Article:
Marshtowers review: ChessBase Magazine #154

6/10/2013 – Alongside the usual features, such as fine opening surveys (including more very welcome Moskalenko French coverage) and study material on openings, tactics and endgames, three very strong tournaments are given in-depth coverage in the latest issue of ChessBase Magazine. "Anyone who is serious about their chess needs Chessbase Magazine!" writes Sean Marsh in his review.

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ChessBase Magazine #154

By Sean Marsh, Marshtowers

The FIDE Grand Prix (Zug) saw Topalov dominate the field (1.5 points ahead of Nakamura) and Aronian shared first place with Gelfand at the Alekhine Memorial (Paris and St. Petersburg), with the former edging the top spot on the 'most wins' tie-break.

Exciting as those two tournaments undoubtedly were, they still couldn't match the London Candidates Tournament for bloodthirsty drama. The latter rounds saw an exciting two-horse race between Carlsen and Kramnik. Both suffered late defeats and Carlsen went on to win his place in the next World Championship match by way of an unsatisfactory tie-break method.

The best notes are often the players themselves. It was interesting to read Kramnik's own thoughts on an important moment in this game against Svidler.

 

Kramnik - Svidler, London Candidates 2013 (Round 8)

''This position used to be very popular some ten years ago, after my match with Kasparov in 2000. 14 Kc2. A new idea, which I had been studying already more than 10 years ago, but for some reason decided to play it only much later. There were a lot of games played with 14. Ke1, but it seems that, according to modern theory, Black finally managed to find a way to equalise.'' 1-0 (40)

I find it incredible, in this day and age, that an idea can remain behind the scenes for a decade (although I suspect Kasparov still has a few unused novelties tucked away from even longer ago).

Both of the leaders lost in the final round. For Carlsen, it showed he is not infallible after all and the pressure seemed to make him crack. Watching such games live on the Internet won't teach a student much, but a grandmaster's notes, written ''in the quiet of his study'', certainly will. Take a look at this snippet, which really gets stuck into the position to demonstrate that White was still capable of holding the game.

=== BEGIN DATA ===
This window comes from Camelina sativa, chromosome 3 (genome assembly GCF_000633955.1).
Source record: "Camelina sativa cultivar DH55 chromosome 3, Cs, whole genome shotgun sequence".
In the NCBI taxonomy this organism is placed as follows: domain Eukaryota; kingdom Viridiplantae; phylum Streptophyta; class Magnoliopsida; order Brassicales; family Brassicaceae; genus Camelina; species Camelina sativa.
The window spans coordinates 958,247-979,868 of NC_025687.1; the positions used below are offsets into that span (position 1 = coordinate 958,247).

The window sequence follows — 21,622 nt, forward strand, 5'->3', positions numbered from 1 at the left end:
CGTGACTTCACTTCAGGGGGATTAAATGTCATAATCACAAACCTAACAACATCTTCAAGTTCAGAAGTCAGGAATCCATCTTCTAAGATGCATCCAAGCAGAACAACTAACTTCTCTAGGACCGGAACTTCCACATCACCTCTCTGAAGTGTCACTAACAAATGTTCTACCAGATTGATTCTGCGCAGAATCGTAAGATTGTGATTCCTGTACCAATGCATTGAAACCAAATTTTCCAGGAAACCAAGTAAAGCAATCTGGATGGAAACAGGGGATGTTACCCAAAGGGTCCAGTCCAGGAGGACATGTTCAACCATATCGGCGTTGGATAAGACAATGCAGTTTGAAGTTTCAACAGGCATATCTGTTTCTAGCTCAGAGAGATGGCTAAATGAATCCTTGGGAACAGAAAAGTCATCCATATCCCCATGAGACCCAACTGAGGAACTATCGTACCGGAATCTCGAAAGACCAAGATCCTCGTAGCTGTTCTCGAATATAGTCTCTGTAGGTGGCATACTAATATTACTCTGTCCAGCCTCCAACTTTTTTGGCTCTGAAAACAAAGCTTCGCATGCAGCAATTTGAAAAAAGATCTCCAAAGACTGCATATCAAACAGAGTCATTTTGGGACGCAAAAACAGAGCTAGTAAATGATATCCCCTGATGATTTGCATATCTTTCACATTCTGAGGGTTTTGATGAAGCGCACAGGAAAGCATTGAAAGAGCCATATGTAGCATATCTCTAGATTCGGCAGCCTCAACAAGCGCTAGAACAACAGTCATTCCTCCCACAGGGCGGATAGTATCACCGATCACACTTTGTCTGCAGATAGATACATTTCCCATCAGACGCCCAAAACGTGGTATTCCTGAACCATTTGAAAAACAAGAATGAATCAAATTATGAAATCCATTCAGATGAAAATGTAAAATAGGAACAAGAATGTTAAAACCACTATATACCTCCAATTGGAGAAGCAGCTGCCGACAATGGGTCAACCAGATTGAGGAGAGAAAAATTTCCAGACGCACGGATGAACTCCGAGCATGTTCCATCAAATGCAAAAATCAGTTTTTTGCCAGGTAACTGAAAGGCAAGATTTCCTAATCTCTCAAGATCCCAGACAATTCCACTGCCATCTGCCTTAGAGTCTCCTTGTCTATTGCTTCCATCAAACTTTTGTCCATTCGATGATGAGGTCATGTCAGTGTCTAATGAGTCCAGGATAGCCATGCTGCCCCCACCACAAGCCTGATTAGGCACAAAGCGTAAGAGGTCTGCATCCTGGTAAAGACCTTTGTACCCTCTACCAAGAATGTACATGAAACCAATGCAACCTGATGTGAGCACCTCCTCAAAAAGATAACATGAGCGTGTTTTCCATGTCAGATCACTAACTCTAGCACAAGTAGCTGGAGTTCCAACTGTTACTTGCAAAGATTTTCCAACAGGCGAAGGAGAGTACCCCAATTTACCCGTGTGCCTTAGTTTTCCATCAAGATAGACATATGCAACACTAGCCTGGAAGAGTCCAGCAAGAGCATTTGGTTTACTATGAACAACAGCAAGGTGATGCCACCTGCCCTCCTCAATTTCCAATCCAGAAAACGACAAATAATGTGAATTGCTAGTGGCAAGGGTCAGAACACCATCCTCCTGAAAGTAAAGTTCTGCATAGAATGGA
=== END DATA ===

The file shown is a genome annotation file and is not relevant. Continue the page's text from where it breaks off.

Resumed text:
Carlsen - Svidler, London Candidates 2013 (Round 14)

31 f3? (and 0-1, 48) Marin gives 31 Bd5! and says: ''This is not that difficult to spot, but evaluating the consequences requires some effort. 31 ...Bxd5 32 Qxc5+ Kg7 33 Qxd5 Kxh6 34 Qxf7 Ba5 35 Qxe8 Bxe1 36 Qxe5 Bxf2+! 37 Kxf2 Qxh2 with a probable draw. If White interposes his queen to one of the checks, Black can exchange and win the bishop with ...g5.''

Nevertheless, Kramnik couldn't take advantage. Commentators have lazily blamed his use of the Pirc Defence in the critical last round encounter, but there was far more to the story than that. Indeed, Kramnik seemed to stand well in the middlegame, with just the sort of complex position he could use to push Ivanchuk into the time trouble that afflicted him throughout the event.

Ivanchuk changed the course of chess history with an unexpected idea. Who would have correctly predicted White's next move here?

Ivanchuk - Kramnik, London Candidates 2013 (Round 14)

24 g3!? Nxh3+ 25 Kg2 Nhg5 26 Rh1 and 1-0 (47)

GM Gormally, who provides the annotation for the above game, was impressed by the tournament.

''The 2013 Candidates tournament in London, had the most exciting denouement of any tournament I can remember. The brilliant Norwegian Wunderkind Magnus Carlsen, was eventually to stagger over the line, after a war of attrition and nerves that will live in the memory for many years. But it was the Russian Vladimir Kramnik who will perhaps feel most aggrieved - he did not lose a game until the last round, a game we shall now analyse, and his chess was of a very high quality indeed.

There are a lot of ifs and buts, but I would not criticise the format. One player had to qualify, and if there had not existed the tie-break format, and the tournament had gone to play-offs, perhaps you would have had a much more cautious approach from the players, resulting in the veritable bore-fest which was the previous candidates. Clearly this tournament format is the way forward.''

It's good to be able to revisit these games and to enjoy the detailed of expert commentators. With the information boom and strong tournaments coming thick and fast in the international calendar, there's a danger of modern classics being shunted off onto the minor paths of chess history. ChessBase are doing their best to make sure that will never be the case.

Anyone who is serious about their chess needs Chessbase Magazine!

Order ChessBase Magazine here

Sean Marsh is a freelance writer, specialising in interviews and reviews. In the other half of his life he has been a professional chess coach since 1988 and has also served time as a school librarian and Teaching Assistant.


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